Executive Outlook: Experts offer insights on what’s next for virtual care


Download report to read expert opinions about CCM research on telehealth adoption and use at health systems

Telehealth use at health systems is leveling off following a peak-pandemic high in 2020, according to a Center for Connected Medicine (CCM) research report published in September 2021.

But that finding shouldn’t be a cause of concern, according to three experts who reviewed the report, “The Intersection of Value and Telehealth.”

While many providers have returned to seeing their patients in-person, the pandemic has spurred many health systems to explore new ways to deploy the technology to expand access and drive value.

In its latest Executive Outlook, the CCM interviews three experts on telehealth to bring greater context to the research findings. “Executive Outlook: Telehealth Adoption and Use at Health Systems” is available to download at the top of this page.

[Expert Panel Discussion: The Pivotal Roles of Access, Policy, and Measurement for the Future of Telehealth]

Telehealth extends care beyond clinical facilities

Glenn Updike, MD, Medical Director of MyUPMC and Medical Director of Clinical Informatics for the Women’s Health Service Line at UPMC, explains that the rapid scale up of telehealth use in the pandemic’s early days didn’t necessarily allow for a deliberate implementation with clinical workflows.

With less of a crisis pushing telehealth utilization now, health system leaders across the country have an opportunity to step back and be more thoughtful about where to deploy telehealth solutions to best serve patient needs.

“I think we’ll find that our systems can be modified to direct patients to whatever the venue of care that’s most appropriate for them,” Dr. Updike said.

[Report download: ‘Top of Mind Exchange: Telehealth’ roundtable focuses on future of telemedicine]


Telehealth can alleviate doctor shortages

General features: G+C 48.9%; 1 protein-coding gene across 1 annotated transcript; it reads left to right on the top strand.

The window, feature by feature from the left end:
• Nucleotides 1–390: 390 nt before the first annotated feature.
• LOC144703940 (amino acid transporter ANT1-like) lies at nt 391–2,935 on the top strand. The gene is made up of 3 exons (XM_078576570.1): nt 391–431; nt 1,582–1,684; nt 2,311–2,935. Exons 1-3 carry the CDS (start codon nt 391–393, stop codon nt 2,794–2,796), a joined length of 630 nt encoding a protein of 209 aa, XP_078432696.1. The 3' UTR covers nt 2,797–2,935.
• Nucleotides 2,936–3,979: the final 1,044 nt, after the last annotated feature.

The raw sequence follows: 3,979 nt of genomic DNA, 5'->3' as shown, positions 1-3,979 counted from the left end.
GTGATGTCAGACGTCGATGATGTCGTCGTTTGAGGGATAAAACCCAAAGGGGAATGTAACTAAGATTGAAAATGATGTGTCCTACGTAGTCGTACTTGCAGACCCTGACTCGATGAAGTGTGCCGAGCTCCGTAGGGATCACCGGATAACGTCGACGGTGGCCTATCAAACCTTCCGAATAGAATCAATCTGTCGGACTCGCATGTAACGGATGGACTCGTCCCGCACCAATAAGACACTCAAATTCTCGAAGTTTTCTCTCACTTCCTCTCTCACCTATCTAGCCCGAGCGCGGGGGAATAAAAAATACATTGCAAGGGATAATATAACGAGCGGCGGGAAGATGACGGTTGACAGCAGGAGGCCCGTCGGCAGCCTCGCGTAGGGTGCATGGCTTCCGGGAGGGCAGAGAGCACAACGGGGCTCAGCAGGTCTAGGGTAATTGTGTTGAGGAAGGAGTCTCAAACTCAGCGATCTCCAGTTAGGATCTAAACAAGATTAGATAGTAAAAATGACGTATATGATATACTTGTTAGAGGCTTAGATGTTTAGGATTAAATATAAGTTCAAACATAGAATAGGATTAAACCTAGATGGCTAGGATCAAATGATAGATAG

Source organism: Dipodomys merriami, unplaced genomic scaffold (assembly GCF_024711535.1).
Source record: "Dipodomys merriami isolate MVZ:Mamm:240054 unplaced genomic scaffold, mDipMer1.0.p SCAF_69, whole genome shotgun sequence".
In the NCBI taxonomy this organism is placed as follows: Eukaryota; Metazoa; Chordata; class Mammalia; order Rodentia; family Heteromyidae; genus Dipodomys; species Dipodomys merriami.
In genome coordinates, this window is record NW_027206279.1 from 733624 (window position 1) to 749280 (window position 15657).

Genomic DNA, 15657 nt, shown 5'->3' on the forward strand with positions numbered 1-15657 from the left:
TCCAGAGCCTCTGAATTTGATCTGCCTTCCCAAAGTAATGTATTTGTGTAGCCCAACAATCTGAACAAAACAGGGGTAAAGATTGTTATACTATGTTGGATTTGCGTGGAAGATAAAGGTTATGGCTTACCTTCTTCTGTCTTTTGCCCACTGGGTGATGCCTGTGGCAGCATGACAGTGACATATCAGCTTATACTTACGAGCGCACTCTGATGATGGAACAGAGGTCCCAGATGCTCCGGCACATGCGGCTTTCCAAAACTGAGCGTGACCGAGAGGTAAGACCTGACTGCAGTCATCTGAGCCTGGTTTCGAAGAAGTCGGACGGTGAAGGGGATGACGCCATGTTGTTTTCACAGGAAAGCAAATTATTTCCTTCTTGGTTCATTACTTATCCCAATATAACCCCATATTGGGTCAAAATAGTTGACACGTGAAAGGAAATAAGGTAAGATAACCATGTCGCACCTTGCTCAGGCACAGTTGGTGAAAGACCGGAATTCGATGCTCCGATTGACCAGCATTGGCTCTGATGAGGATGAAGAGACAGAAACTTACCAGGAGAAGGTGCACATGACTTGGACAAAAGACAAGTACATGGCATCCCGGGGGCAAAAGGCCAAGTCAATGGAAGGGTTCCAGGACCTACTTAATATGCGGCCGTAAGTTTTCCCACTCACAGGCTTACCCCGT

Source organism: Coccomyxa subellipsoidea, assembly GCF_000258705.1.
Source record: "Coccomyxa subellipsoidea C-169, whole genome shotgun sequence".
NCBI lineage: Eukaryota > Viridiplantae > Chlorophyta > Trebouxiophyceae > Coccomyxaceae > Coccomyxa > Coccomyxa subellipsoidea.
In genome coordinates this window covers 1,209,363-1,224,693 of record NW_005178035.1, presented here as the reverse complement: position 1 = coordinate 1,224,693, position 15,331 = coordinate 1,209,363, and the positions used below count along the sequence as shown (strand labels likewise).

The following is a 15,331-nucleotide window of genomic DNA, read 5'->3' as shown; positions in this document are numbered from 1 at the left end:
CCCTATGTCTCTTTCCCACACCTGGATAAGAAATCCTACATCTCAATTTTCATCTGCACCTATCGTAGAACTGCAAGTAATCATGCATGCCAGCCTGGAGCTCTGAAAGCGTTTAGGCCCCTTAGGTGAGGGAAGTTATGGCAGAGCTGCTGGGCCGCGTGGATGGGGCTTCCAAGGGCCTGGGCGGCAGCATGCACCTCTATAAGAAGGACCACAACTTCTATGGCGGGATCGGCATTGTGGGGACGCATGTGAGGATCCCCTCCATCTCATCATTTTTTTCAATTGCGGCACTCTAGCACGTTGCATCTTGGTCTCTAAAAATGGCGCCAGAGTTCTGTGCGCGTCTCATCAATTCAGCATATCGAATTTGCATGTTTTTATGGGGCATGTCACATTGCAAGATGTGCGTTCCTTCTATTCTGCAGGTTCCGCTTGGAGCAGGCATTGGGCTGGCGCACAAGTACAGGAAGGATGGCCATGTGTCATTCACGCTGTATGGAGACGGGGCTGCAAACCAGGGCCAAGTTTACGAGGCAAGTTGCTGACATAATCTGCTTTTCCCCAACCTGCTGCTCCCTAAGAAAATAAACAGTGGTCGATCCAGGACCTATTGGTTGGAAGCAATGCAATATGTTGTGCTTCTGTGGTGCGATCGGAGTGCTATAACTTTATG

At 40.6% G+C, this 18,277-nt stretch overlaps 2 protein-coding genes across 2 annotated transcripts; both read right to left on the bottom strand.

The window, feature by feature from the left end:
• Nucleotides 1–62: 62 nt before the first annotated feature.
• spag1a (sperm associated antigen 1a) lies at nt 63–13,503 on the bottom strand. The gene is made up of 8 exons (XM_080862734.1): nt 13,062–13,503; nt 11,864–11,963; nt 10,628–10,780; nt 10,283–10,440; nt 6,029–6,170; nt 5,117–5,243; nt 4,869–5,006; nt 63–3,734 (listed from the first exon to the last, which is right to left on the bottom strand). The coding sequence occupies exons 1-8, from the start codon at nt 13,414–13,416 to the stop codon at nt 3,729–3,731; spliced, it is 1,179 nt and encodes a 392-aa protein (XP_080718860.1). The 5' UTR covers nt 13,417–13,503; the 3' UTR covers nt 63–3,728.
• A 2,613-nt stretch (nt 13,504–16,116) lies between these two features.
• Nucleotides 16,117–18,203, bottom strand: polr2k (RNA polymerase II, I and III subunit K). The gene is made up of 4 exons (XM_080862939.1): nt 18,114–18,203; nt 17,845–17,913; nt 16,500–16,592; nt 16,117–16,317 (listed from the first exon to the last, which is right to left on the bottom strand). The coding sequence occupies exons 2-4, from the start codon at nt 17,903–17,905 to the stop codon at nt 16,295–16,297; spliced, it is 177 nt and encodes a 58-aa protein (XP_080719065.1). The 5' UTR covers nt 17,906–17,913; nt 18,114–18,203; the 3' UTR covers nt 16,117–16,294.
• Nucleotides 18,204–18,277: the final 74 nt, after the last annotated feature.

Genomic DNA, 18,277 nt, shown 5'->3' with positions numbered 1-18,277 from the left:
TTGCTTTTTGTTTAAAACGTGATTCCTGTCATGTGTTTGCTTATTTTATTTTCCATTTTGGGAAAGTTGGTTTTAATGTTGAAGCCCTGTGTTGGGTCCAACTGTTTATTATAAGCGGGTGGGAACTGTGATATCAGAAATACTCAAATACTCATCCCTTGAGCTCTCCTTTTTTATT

Implementing telehealth programs can drive value for health systems by delivering care efficiently and extending clinical resources.

This is especially true for infectious disease programs, where there is a shortage of infectious disease doctors, according to Dave Zynn, CEO and President of Infectious Disease Connect Inc.

“It is difficult for a hospital to recruit and retain an infectious disease specialist, and it’s getting increasingly difficult,” Mr. Zynn said. “Without a specialist, it’s a burden on the hospitalist and surgeons, and the result is increased transfers from rural settings into an urban academic setting.”


Telehealth facilitates human connection

From an outcomes perspective, telehealth enables a patient anywhere to receive access to expertise that might not be readily available in-person.

That is the value proposition driving UPMC’s tele-ICU program, according to Rachel Sackrowitz, MD, Chief Medical Officer of the UPMC ICU Service Center and Executive Vice Chair of the Department of Critical Care Medicine at University of Pittsburgh and UPMC.

“Regardless of where the patient is geographically, he or she can receive the expertise to meet their clinical need right where they are without delay or transfer to a hospital far from family and loved ones. And that kind of a responsive, real-time, patient-centered model leads to better health care outcomes,” Dr. Sackrowitz said.


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